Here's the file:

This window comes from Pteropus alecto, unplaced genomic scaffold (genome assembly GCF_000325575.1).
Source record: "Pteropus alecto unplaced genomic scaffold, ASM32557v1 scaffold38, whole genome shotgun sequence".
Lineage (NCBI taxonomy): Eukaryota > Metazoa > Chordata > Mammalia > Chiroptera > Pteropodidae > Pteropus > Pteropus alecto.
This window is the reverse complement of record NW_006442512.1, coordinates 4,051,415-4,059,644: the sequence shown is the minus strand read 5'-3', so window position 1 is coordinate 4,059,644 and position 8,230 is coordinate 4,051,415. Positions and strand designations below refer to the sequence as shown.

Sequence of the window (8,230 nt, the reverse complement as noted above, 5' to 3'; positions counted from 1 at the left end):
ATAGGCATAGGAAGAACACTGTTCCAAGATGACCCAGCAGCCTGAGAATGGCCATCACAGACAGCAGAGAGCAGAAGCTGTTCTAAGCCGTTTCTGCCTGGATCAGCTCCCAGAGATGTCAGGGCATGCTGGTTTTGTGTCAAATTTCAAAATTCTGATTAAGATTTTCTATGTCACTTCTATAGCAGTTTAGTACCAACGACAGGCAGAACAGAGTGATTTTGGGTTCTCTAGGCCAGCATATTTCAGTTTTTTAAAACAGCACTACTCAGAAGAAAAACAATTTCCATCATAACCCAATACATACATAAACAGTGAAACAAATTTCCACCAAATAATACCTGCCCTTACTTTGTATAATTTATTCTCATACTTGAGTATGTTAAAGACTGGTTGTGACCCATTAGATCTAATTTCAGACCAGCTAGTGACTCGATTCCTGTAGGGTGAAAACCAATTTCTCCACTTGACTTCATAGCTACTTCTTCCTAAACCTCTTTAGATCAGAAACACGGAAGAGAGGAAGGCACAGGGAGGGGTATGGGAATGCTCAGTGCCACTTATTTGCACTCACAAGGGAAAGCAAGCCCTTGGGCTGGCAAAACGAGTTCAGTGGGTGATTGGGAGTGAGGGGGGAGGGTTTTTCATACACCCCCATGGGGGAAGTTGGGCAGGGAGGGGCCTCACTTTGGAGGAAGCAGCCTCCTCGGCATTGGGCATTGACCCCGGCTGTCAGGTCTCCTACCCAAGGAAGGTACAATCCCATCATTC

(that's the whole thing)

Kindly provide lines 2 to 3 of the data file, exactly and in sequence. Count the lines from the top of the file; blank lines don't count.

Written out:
Source record: "Pteropus alecto unplaced genomic scaffold, ASM32557v1 scaffold38, whole genome shotgun sequence".
Lineage (NCBI taxonomy): Eukaryota > Metazoa > Chordata > Mammalia > Chiroptera > Pteropodidae > Pteropus > Pteropus alecto.